Le Défi de M. Chávez

Les récentes élections législatives qui se sont tenues au Venezuela ont confirmé la tendance qui a placé le pays à la Une de tous les journaux ces dernières années. Le président Hugo Chávez a fait la démonstration une fois de plus qu’il jouit d’un large soutien parmi les populations pauvres et désespérées du pays et qu’il a une bonne mesure d’avance sur son opposition en termes de compétences politiques, d’habileté et de caractère impitoyable. Pourtant, on observe en même temps une baisse de la fréquentation des urnes au fur et à mesure de chaque nouvelle élection organisée sous le mandat de M. Chávez et la régularité douteuse des élections se fait de plus en plus visible.

Il est certain que le retrait de l’opposition à quelques jours de l’élection représentait plutôt, comme le proclama M. Chávez, un symptôme de ses propres faiblesses plutôt que des problèmes de processus électoral. Et il est presque sûr que cette même faiblesse fait partie de l’étouffement progressif de certains aspects de la démocratie vénézuélienne traditionnelle.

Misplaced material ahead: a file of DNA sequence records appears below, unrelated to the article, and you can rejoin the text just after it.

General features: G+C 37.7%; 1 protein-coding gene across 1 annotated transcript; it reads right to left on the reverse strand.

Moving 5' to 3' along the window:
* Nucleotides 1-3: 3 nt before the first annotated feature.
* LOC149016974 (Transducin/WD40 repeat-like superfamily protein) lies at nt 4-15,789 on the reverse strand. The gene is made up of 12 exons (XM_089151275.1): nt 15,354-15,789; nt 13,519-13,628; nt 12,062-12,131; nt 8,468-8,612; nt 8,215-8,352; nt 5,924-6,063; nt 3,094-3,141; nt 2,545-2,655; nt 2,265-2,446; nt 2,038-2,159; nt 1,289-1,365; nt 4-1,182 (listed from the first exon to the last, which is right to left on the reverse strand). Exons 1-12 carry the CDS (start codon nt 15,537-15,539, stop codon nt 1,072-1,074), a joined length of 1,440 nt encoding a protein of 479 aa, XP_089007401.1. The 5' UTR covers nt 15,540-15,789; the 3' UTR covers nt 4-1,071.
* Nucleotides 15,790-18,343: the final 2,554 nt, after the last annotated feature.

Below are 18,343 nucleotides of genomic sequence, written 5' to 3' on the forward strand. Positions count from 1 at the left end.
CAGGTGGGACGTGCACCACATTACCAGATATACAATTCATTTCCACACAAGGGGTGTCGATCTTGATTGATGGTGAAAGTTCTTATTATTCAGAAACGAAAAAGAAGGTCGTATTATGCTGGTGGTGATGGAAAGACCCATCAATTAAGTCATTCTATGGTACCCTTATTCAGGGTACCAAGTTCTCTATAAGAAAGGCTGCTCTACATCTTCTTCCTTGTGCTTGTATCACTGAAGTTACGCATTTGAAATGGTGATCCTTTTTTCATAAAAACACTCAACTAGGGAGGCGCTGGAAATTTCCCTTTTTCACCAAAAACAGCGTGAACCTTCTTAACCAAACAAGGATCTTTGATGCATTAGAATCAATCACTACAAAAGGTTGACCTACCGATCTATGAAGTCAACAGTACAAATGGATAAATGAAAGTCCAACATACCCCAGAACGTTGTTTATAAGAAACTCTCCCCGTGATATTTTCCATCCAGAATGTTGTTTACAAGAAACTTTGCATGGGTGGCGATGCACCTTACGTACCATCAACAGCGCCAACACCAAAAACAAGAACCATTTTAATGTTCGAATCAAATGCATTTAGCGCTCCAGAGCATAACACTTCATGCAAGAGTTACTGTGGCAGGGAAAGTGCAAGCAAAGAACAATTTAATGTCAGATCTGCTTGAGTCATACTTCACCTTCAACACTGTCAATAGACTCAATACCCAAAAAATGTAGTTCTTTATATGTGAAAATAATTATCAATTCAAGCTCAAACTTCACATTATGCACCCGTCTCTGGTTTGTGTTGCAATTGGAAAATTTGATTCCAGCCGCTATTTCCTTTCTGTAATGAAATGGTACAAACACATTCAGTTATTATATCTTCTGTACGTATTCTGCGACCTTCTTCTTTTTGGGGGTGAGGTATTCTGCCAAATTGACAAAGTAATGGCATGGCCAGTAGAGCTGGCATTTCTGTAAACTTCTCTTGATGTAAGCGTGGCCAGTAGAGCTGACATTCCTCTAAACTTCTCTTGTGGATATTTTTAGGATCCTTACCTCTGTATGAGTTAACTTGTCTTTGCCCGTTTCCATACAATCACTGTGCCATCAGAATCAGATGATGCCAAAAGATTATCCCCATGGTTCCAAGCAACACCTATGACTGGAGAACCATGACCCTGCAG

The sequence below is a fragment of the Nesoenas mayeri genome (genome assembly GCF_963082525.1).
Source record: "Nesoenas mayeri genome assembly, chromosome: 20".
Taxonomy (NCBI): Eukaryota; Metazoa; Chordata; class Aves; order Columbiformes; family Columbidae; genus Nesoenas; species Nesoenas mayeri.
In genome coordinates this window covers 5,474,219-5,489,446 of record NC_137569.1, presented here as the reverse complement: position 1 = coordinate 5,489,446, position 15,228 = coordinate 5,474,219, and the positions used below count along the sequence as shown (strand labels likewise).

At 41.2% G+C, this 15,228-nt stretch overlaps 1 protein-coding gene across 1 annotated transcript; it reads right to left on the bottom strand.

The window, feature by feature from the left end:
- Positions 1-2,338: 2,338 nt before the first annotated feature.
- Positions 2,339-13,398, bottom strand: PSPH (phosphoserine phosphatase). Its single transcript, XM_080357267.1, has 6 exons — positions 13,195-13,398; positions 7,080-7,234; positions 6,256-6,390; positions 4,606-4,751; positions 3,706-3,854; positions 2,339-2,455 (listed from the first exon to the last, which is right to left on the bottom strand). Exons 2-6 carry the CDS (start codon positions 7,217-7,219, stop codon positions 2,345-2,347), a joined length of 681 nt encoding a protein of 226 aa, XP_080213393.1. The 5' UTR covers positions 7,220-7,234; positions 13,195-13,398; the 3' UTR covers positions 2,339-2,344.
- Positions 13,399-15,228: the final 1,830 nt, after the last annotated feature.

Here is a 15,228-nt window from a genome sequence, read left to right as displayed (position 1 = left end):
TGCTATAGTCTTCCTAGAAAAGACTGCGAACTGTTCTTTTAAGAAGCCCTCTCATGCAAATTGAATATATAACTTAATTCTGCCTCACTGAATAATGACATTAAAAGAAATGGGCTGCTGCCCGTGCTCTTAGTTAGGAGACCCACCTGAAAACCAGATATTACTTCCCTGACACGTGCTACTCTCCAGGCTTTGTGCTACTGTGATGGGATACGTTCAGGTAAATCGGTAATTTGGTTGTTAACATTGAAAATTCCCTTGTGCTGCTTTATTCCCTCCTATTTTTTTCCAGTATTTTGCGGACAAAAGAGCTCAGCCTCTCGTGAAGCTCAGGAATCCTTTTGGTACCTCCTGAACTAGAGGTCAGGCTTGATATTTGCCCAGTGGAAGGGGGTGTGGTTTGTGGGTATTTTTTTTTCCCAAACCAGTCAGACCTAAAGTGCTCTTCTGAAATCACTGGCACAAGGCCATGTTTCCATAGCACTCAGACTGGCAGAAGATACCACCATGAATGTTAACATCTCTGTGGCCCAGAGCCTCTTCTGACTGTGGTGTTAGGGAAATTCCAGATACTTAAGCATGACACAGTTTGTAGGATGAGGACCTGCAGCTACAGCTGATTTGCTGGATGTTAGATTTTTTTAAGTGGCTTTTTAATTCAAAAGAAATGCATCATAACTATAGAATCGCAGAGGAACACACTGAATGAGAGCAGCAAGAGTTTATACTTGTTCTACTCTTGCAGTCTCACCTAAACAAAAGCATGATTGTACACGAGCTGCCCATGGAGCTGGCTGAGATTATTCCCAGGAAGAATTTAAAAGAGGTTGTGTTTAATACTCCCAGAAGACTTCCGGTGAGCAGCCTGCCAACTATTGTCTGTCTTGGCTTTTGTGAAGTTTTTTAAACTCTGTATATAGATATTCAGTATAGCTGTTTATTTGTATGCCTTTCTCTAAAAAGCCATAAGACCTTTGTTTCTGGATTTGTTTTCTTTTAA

Même ainsi, les erreurs de l’opposition ont été très importantes, allant du soutien au coup d’État manqué contre M. Chávez, élu démocratiquement, en avril 2002 aux attaques sans résultat contre PEDEVSA, la société pétrolière nationale du Venezuela, au début de 2003. Rien n’est plus dangereux en politique que l’échec lors de confrontations directes.

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